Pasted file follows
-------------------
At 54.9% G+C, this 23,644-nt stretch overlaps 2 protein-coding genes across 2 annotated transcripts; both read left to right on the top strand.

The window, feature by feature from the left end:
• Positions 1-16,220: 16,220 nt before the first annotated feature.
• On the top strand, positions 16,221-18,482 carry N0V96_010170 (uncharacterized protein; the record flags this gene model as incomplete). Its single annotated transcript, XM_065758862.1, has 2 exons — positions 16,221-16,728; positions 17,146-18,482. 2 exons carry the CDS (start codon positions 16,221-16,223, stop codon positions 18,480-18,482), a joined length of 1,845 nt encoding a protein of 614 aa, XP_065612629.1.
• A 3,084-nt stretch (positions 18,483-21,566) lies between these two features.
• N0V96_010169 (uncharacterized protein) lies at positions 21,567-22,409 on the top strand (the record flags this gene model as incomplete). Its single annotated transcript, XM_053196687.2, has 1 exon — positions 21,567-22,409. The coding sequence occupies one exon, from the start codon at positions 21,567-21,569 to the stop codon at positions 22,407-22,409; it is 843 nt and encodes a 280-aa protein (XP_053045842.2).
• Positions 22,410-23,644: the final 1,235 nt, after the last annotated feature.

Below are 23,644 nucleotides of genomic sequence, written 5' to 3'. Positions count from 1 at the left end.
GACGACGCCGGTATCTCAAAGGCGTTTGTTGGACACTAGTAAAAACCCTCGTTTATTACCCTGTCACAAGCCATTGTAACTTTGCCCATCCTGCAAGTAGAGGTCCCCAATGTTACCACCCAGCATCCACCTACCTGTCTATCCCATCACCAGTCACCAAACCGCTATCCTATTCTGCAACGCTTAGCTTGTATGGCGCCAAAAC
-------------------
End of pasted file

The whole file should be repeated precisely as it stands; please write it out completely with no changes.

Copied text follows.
At 54.9% G+C, this 23,644-nt stretch overlaps 2 protein-coding genes across 2 annotated transcripts; both read left to right on the top strand.

The window, feature by feature from the left end:
• Positions 1-16,220: 16,220 nt before the first annotated feature.
• On the top strand, positions 16,221-18,482 carry N0V96_010170 (uncharacterized protein; the record flags this gene model as incomplete). Its single annotated transcript, XM_065758862.1, has 2 exons — positions 16,221-16,728; positions 17,146-18,482. 2 exons carry the CDS (start codon positions 16,221-16,223, stop codon positions 18,480-18,482), a joined length of 1,845 nt encoding a protein of 614 aa, XP_065612629.1.
• A 3,084-nt stretch (positions 18,483-21,566) lies between these two features.
• N0V96_010169 (uncharacterized protein) lies at positions 21,567-22,409 on the top strand (the record flags this gene model as incomplete). Its single annotated transcript, XM_053196687.2, has 1 exon — positions 21,567-22,409. The coding sequence occupies one exon, from the start codon at positions 21,567-21,569 to the stop codon at positions 22,407-22,409; it is 843 nt and encodes a 280-aa protein (XP_053045842.2).
• Positions 22,410-23,644: the final 1,235 nt, after the last annotated feature.

Below are 23,644 nucleotides of genomic sequence, written 5' to 3'. Positions count from 1 at the left end.
GACGACGCCGGTATCTCAAAGGCGTTTGTTGGACACTAGTAAAAACCCTCGTTTATTACCCTGTCACAAGCCATTGTAACTTTGCCCATCCTGCAAGTAGAGGTCCCCAATGTTACCACCCAGCATCCACCTACCTGTCTATCCCATCACCAGTCACCAAACCGCTATCCTATTCTGCAACGCTTAGCTTGTATGGCGCCAAAAC